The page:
As it stands, an employer is not prohibited from asking a job applicant, employee, worker or volunteer about their criminal record. In fact, there are often situations where it is desirable for an employer to carry out checks to ensure that customers or clients are protected from those who have committed certain types of offences. However, following a change to the law on 10 March 2015, it is now a criminal offence for employers to require any of the above list to produce a copy of their criminal record under the Data Protection Act 1998.
Employers are entitled to ask prospective employees about their criminal history and any information they voluntarily disclose can be considered in determining the suitability of the candidate for the proposed role. Despite this, it is not always wise to rely on verbal assurances, and an employer who wishes to obtain verified information about an employee or job applicant’s criminal record can apply to the Disclosure and Barring Service (DBS) (formerly known as the Criminal Records Bureau (CRB)) for disclosure.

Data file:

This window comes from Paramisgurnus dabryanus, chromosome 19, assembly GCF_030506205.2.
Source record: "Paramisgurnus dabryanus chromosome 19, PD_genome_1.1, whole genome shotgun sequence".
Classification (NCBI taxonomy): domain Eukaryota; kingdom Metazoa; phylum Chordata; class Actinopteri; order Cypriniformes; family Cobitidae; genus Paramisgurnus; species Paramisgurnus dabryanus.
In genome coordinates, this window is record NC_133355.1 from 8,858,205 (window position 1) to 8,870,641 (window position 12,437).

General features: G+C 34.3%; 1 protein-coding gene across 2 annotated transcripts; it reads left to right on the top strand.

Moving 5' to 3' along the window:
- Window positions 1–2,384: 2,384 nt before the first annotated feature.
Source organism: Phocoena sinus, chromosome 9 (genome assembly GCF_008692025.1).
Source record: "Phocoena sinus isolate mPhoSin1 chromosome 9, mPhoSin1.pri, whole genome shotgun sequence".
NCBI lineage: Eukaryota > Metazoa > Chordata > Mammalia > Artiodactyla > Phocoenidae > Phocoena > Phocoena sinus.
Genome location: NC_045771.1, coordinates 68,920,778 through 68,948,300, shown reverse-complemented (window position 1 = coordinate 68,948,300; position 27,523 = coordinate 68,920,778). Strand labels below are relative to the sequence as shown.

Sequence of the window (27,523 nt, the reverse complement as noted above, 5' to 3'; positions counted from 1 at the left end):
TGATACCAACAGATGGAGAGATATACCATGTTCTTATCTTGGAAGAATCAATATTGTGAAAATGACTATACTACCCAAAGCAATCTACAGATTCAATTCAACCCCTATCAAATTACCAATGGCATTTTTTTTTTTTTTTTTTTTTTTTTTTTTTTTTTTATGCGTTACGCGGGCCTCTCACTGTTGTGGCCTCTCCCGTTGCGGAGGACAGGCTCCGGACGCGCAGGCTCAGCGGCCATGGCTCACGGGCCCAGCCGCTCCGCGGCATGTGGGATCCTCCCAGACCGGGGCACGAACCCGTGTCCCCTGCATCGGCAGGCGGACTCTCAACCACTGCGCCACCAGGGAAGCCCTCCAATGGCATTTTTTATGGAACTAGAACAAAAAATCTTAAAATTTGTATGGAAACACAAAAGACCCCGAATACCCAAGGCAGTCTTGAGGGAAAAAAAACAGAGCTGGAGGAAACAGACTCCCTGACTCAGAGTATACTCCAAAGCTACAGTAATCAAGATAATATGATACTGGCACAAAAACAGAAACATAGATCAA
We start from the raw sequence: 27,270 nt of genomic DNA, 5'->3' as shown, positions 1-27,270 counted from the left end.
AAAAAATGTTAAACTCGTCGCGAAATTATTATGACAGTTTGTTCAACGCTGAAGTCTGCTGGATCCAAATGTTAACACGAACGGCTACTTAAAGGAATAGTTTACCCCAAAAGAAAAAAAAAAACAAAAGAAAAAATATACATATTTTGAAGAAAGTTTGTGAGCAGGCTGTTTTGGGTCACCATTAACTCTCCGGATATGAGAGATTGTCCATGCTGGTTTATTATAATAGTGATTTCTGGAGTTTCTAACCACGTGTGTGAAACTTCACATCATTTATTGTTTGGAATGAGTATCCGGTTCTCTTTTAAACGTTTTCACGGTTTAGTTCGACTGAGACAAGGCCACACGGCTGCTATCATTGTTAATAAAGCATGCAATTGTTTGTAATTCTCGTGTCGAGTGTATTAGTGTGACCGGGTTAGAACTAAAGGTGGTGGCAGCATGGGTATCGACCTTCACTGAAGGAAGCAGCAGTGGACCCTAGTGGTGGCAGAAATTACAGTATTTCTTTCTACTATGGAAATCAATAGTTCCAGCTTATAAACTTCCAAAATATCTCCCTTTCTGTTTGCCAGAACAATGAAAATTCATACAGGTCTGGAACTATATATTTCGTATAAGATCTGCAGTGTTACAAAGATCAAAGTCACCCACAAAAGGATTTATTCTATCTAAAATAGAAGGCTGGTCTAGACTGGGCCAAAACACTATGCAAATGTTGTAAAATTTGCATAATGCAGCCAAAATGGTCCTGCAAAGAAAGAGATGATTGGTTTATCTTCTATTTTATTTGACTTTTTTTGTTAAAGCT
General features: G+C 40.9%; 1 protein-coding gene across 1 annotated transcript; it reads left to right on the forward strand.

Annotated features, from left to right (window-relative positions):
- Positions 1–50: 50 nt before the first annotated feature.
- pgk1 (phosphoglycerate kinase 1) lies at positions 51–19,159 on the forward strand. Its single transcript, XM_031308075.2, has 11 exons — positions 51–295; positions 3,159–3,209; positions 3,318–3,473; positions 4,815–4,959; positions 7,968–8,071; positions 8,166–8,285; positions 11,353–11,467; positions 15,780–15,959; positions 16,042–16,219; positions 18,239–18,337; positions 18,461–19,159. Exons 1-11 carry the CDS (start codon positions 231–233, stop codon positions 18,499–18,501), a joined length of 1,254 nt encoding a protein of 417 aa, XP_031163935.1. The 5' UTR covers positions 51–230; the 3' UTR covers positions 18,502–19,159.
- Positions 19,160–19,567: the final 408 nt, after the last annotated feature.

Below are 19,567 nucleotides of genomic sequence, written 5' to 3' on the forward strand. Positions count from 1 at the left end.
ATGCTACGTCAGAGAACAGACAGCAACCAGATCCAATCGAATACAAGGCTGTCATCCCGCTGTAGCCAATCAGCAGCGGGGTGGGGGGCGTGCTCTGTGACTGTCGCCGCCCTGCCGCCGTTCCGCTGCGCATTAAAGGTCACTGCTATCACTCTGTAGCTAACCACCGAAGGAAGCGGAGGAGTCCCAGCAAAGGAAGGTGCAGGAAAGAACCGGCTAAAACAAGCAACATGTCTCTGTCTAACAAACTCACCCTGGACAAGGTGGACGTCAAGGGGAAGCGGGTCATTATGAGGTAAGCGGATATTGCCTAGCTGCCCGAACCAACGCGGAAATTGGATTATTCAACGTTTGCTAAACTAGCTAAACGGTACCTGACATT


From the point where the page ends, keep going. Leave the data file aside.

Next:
An employer must ensure that they follow the correct procedures in obtaining this information and apply for disclosure through the DBS. This is to ensure that employers are only made aware of ‘unspent’ criminal convictions and reduce prejudice towards employees or job applicants with convictions which the government considers ‘spent’ and rehabilitated. If an employer requests that an employee provide a copy of their criminal records to them, the employer would be guilty of a criminal offence.
For more information about this article, or for help making an application to the Disclosure and Barring Service, please contact a member of our Employment Team on 01279 755777.